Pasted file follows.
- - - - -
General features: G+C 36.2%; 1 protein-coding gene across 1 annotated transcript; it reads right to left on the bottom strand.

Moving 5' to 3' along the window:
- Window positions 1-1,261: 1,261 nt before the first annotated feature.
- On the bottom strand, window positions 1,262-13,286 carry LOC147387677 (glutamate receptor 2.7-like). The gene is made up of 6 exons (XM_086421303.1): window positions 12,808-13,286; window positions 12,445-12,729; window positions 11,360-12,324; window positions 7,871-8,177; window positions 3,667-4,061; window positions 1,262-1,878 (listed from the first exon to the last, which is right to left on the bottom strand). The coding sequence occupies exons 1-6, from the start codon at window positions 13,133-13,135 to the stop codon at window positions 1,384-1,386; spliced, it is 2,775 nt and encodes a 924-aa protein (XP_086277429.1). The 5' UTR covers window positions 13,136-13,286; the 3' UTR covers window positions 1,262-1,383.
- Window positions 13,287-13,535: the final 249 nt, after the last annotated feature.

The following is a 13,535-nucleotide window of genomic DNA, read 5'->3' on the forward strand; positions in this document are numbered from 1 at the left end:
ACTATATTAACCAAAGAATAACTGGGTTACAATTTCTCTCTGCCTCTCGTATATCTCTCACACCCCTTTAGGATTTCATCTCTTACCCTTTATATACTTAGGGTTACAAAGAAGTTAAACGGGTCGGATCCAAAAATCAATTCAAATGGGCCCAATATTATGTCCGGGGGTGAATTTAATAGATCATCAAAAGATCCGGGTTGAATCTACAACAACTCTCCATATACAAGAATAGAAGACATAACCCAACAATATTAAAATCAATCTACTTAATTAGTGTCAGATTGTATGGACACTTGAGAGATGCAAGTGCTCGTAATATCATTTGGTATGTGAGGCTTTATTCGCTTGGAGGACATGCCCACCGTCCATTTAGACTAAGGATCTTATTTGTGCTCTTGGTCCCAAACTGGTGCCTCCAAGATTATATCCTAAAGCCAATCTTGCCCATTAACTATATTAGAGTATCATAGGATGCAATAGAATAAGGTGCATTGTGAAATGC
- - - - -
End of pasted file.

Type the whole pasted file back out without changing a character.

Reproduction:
General features: G+C 36.2%; 1 protein-coding gene across 1 annotated transcript; it reads right to left on the bottom strand.

Moving 5' to 3' along the window:
- Window positions 1-1,261: 1,261 nt before the first annotated feature.
- On the bottom strand, window positions 1,262-13,286 carry LOC147387677 (glutamate receptor 2.7-like). The gene is made up of 6 exons (XM_086421303.1): window positions 12,808-13,286; window positions 12,445-12,729; window positions 11,360-12,324; window positions 7,871-8,177; window positions 3,667-4,061; window positions 1,262-1,878 (listed from the first exon to the last, which is right to left on the bottom strand). The coding sequence occupies exons 1-6, from the start codon at window positions 13,133-13,135 to the stop codon at window positions 1,384-1,386; spliced, it is 2,775 nt and encodes a 924-aa protein (XP_086277429.1). The 5' UTR covers window positions 13,136-13,286; the 3' UTR covers window positions 1,262-1,383.
- Window positions 13,287-13,535: the final 249 nt, after the last annotated feature.

The following is a 13,535-nucleotide window of genomic DNA, read 5'->3' on the forward strand; positions in this document are numbered from 1 at the left end:
ACTATATTAACCAAAGAATAACTGGGTTACAATTTCTCTCTGCCTCTCGTATATCTCTCACACCCCTTTAGGATTTCATCTCTTACCCTTTATATACTTAGGGTTACAAAGAAGTTAAACGGGTCGGATCCAAAAATCAATTCAAATGGGCCCAATATTATGTCCGGGGGTGAATTTAATAGATCATCAAAAGATCCGGGTTGAATCTACAACAACTCTCCATATACAAGAATAGAAGACATAACCCAACAATATTAAAATCAATCTACTTAATTAGTGTCAGATTGTATGGACACTTGAGAGATGCAAGTGCTCGTAATATCATTTGGTATGTGAGGCTTTATTCGCTTGGAGGACATGCCCACCGTCCATTTAGACTAAGGATCTTATTTGTGCTCTTGGTCCCAAACTGGTGCCTCCAAGATTATATCCTAAAGCCAATCTTGCCCATTAACTATATTAGAGTATCATAGGATGCAATAGAATAAGGTGCATTGTGAAATGC